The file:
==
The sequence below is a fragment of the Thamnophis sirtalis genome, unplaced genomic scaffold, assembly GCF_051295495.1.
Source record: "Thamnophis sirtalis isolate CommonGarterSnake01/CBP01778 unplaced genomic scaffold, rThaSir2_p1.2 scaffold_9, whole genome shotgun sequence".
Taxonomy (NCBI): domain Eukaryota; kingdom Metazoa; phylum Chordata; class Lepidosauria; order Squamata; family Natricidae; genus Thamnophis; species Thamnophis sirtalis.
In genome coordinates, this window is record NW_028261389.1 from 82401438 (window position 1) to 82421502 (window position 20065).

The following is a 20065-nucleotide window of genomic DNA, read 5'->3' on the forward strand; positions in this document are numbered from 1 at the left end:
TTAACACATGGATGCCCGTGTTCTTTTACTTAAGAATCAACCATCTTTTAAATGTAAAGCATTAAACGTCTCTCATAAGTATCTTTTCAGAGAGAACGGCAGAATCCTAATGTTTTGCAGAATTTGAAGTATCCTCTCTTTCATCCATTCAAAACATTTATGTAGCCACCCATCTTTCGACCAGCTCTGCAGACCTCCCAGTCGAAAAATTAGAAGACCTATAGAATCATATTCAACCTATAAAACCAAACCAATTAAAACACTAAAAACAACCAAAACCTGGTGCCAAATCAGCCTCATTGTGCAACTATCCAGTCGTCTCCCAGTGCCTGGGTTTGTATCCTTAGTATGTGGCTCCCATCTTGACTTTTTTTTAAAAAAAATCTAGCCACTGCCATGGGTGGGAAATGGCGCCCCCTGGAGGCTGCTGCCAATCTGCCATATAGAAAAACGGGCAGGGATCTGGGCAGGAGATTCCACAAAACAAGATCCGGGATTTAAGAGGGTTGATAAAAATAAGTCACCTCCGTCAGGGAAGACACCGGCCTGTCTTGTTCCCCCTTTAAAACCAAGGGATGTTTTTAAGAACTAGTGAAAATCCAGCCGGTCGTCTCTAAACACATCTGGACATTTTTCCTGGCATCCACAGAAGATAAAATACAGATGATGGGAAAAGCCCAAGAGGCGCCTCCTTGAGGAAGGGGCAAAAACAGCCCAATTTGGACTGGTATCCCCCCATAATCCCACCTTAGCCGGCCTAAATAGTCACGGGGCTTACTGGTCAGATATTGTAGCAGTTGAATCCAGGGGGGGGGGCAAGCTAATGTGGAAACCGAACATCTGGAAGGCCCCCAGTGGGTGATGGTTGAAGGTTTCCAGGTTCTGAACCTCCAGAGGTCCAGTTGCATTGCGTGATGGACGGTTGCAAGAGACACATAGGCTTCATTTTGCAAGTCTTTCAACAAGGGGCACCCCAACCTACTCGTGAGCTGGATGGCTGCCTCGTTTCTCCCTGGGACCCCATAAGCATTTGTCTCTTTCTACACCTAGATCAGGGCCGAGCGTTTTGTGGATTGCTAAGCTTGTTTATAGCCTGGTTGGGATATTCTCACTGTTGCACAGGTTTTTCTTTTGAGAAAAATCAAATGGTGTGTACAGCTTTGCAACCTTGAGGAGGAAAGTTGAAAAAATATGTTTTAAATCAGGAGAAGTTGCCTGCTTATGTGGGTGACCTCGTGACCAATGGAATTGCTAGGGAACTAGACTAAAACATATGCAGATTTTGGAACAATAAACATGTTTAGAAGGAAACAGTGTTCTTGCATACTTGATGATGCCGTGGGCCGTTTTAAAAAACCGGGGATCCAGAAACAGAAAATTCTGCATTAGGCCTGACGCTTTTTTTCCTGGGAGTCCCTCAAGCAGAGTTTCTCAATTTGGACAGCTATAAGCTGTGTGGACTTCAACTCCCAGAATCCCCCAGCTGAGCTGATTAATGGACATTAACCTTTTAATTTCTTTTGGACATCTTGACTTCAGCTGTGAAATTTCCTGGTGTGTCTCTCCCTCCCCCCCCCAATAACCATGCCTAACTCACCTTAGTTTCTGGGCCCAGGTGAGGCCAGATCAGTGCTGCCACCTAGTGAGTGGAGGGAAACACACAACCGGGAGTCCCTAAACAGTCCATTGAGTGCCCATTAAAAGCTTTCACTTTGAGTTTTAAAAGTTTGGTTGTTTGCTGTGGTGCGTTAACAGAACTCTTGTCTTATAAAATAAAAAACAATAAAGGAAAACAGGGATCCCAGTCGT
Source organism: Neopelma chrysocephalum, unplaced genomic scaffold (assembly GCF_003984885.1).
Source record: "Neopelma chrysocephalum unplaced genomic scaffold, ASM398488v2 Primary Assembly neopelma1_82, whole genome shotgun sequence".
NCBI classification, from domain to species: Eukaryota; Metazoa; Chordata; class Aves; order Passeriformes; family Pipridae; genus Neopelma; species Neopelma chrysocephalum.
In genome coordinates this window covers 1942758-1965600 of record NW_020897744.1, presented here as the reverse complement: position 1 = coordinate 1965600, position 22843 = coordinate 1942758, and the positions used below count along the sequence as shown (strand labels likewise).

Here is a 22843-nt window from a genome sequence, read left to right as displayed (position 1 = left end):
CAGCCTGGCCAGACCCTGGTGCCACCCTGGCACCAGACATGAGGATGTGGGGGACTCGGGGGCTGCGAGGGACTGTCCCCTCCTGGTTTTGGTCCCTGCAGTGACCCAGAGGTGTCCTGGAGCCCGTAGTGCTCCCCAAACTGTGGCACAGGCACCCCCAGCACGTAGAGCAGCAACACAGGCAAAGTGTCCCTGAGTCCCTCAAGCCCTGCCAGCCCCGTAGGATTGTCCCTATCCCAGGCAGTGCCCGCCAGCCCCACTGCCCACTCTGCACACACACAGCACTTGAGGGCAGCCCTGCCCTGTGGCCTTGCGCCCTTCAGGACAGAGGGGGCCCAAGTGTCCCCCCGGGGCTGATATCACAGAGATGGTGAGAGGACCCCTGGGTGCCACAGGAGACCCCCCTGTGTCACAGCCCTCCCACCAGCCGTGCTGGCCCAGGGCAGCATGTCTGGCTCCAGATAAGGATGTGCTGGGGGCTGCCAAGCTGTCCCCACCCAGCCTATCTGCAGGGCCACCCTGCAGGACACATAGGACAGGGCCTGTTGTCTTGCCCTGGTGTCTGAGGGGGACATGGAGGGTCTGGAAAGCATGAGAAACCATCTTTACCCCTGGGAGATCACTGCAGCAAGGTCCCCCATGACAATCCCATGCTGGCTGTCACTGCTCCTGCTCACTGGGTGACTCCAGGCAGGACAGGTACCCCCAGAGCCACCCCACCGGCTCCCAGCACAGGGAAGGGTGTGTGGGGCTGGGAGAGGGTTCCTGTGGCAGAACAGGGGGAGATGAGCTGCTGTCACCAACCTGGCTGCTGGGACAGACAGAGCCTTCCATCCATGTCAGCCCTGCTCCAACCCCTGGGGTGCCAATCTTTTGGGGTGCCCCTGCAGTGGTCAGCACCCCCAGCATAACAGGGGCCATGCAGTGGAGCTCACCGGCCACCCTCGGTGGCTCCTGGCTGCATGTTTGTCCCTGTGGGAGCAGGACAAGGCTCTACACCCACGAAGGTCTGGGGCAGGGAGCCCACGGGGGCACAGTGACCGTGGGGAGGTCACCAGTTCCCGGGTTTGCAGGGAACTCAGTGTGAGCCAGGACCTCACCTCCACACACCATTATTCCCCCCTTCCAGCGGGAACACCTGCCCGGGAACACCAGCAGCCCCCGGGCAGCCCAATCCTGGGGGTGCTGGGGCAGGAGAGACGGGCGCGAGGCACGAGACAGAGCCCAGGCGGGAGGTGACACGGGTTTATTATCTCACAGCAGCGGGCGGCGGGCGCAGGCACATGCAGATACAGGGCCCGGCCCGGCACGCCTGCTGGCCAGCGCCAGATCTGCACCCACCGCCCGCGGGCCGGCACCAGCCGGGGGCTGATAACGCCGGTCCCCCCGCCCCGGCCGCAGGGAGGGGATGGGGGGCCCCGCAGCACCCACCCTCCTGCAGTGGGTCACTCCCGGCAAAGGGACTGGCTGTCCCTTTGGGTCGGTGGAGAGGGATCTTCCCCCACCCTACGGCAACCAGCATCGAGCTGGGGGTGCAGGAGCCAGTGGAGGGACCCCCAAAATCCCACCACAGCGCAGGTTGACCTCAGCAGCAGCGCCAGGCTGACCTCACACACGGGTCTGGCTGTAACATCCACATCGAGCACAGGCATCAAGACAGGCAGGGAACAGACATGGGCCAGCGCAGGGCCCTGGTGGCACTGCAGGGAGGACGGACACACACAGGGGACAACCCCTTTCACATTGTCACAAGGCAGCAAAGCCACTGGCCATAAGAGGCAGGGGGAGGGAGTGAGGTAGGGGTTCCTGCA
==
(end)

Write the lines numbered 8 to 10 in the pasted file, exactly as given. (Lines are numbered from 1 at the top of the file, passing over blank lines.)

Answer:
Source record: "Neopelma chrysocephalum unplaced genomic scaffold, ASM398488v2 Primary Assembly neopelma1_82, whole genome shotgun sequence".
NCBI classification, from domain to species: Eukaryota; Metazoa; Chordata; class Aves; order Passeriformes; family Pipridae; genus Neopelma; species Neopelma chrysocephalum.
In genome coordinates this window covers 1942758-1965600 of record NW_020897744.1, presented here as the reverse complement: position 1 = coordinate 1965600, position 22843 = coordinate 1942758, and the positions used below count along the sequence as shown (strand labels likewise).